If you've been only moderately interested in looking at your search reports in Omniture, Google Analytics, or whatever tracking software you're using for your website, you've probably noticed an alarming growth in the number of referring search keywords that are (not provided) for you to see. If you're in this space heavily, you're probably well aware of it, and you may be a bit miffed at Google for taking away these insights from you.
I've also come to enjoy the sorts of insights made available by this data, but take some comfort knowing that the sky is not falling. Your jobs just got a little more interesting.
Why did Google do it? Folks are saying it is a response to being dinged in the public arena for cooperating with NSA's prism program to track what people are doing online.
If you understand how we actually get our data in Google Analytics, you know this explanation is curious. Excepting third-party CRM applications, we can't actually see who is searching. In Google Analytics, we can only see what they are doing in the aggregate, once they get to our site. Why can't Google send the aggregate data as they have been, so we can see which keywords are having the greatest success, so that we can optimize our site for the better-performing keywords?
Happily for us, there is a solution, which unfortunately means more specialization and attention than before, with fewer actionable insights. But it isn't nothing.
Note for beginners: Always have a Google Analytics profile with no filters applied. If you don't know what this means, I recommend picking up the excellent Avinash Kaushik's Web Analytics 2.0. I may address this at a later date, but he's your man, if you want to learn how to do this stuff.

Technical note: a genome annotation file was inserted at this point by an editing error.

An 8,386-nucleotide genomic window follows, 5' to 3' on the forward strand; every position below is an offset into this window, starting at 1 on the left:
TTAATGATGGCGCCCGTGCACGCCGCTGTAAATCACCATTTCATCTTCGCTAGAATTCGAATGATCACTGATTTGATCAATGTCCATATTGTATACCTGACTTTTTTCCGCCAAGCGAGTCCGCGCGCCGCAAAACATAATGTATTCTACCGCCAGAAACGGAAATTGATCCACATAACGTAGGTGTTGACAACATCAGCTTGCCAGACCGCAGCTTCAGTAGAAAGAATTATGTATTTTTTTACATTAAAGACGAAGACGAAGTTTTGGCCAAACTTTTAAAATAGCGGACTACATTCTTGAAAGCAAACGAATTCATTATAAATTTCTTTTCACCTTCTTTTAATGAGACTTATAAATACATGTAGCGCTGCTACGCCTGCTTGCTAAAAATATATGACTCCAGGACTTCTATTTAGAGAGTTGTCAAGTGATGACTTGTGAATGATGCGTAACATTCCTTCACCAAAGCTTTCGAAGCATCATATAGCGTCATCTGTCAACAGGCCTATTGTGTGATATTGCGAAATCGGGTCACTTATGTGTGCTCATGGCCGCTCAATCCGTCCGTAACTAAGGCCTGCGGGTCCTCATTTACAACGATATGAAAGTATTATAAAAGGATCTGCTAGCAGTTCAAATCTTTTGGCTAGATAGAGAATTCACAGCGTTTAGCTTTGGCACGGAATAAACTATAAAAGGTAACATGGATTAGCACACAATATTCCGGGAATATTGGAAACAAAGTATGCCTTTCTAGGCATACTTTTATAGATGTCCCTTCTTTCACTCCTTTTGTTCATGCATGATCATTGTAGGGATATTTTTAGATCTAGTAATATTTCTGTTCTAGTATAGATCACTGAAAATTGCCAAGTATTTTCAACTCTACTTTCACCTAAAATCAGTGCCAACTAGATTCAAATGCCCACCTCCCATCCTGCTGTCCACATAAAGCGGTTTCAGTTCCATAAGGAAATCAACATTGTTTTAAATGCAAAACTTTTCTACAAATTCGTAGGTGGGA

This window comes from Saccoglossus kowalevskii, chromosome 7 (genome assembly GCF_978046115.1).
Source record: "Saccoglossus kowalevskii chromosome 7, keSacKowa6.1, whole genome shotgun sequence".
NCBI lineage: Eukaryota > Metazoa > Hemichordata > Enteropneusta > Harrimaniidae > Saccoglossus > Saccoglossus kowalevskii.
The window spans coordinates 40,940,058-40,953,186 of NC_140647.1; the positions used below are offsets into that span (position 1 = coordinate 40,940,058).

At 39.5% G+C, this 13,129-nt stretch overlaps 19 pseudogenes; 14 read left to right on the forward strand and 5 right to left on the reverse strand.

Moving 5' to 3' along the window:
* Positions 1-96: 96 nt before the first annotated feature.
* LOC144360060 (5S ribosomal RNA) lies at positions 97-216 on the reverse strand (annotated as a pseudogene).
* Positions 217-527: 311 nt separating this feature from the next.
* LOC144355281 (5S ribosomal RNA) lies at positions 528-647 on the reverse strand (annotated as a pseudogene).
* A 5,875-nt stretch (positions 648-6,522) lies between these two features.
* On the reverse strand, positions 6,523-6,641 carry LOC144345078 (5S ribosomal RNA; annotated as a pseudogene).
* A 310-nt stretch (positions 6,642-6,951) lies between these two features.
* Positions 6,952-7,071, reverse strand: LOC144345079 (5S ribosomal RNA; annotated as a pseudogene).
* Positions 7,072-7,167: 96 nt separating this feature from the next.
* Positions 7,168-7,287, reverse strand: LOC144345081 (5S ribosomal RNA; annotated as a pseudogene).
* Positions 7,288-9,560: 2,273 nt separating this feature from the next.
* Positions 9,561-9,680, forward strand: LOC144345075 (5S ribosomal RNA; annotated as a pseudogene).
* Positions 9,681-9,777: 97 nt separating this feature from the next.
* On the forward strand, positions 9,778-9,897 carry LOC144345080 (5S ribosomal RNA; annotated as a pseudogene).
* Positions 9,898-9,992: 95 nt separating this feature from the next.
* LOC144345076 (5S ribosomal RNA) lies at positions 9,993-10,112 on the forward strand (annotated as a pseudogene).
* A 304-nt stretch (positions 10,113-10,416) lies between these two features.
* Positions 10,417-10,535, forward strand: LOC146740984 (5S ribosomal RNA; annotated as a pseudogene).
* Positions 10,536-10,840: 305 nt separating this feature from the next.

Essentially, you have to "trick" Google Analytics to tell you what landing pages people are arriving at, when you're examining keywords from Organic Search. This doesn't tell you the keyword, but you see where they're going. Here's an excellent tutorial by Kiss Metrics that explains how this is done.
Also, install Google Webmaster Tools. From there, you can see which keywords are bringing people to your site. Even the "encrypted" ones (See? Was that so hard, Google?). What you can't see is what they did when they arrived at your site.
Examine your paid search performance to use as a proxy for organic search. In this case, Google isn't really telling you what people did, they're telling you what you're paying them for.
Continue your keyword research using whatever you've been using to try to identify opportunities for content development and writing.
Rinse and repeat.
So what's coming? I have no idea. It's crossed my mind, however, that either Google is leveraging this unnecessary move in the name of a specious allegience to "privacy" to sell more stuff -- either more AdWords, its DoubleClick advertising platform, or access to Google Analytics premium -- meaning free access to Google Analytics basic gravy train would be on the way out (Hopefully a lower-cost option than GA Premium or Omniture, or else smaller companies just wouldn't be able to afford it).
Until that happens, the sky is not falling. And if it does, it will be time for smaller companies to look at other solutions. It's always good to be prepared.